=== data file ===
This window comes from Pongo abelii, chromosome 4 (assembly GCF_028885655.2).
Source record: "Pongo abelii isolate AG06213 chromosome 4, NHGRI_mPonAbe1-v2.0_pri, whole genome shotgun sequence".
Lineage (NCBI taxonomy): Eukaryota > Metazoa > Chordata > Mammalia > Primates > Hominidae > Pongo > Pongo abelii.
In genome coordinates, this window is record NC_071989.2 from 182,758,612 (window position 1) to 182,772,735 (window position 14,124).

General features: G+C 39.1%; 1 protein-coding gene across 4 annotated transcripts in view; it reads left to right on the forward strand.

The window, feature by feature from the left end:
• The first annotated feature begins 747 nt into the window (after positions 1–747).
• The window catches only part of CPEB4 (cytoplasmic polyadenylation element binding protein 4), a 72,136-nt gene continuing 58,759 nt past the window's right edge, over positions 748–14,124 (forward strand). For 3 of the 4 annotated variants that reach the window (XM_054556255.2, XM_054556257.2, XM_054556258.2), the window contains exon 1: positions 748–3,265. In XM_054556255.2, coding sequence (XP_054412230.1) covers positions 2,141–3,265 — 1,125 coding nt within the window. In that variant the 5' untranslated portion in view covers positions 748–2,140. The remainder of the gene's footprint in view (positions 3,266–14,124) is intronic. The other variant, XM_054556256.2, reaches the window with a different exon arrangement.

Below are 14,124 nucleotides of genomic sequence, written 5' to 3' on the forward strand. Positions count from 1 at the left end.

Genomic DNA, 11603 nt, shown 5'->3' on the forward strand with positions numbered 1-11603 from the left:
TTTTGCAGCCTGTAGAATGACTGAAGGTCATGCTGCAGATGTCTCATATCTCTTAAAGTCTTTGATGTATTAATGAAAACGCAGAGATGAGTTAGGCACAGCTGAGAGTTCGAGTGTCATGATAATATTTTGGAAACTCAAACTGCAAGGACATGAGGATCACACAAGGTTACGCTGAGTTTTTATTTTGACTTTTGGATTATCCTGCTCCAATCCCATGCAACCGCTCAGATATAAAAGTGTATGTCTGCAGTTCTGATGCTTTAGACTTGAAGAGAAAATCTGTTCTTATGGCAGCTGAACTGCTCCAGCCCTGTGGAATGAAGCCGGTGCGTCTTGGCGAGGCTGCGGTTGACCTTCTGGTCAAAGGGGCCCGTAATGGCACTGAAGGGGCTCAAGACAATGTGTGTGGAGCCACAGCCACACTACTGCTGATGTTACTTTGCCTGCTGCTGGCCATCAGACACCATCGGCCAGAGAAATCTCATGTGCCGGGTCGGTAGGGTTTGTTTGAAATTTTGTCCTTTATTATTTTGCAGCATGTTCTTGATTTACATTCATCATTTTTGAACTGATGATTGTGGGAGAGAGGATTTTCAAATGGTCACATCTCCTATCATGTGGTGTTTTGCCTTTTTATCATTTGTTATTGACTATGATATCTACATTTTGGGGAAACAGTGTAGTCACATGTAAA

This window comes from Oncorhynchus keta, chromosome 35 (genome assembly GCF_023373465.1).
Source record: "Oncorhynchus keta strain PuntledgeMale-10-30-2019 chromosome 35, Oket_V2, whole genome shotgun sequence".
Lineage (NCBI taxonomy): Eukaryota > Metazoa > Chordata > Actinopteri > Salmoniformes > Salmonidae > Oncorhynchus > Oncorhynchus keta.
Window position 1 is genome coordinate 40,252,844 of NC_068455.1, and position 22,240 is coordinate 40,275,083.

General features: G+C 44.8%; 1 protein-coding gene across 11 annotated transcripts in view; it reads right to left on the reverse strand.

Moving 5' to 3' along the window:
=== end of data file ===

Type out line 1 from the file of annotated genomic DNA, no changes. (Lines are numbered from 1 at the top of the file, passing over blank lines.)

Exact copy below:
This window comes from Pongo abelii, chromosome 4 (assembly GCF_028885655.2).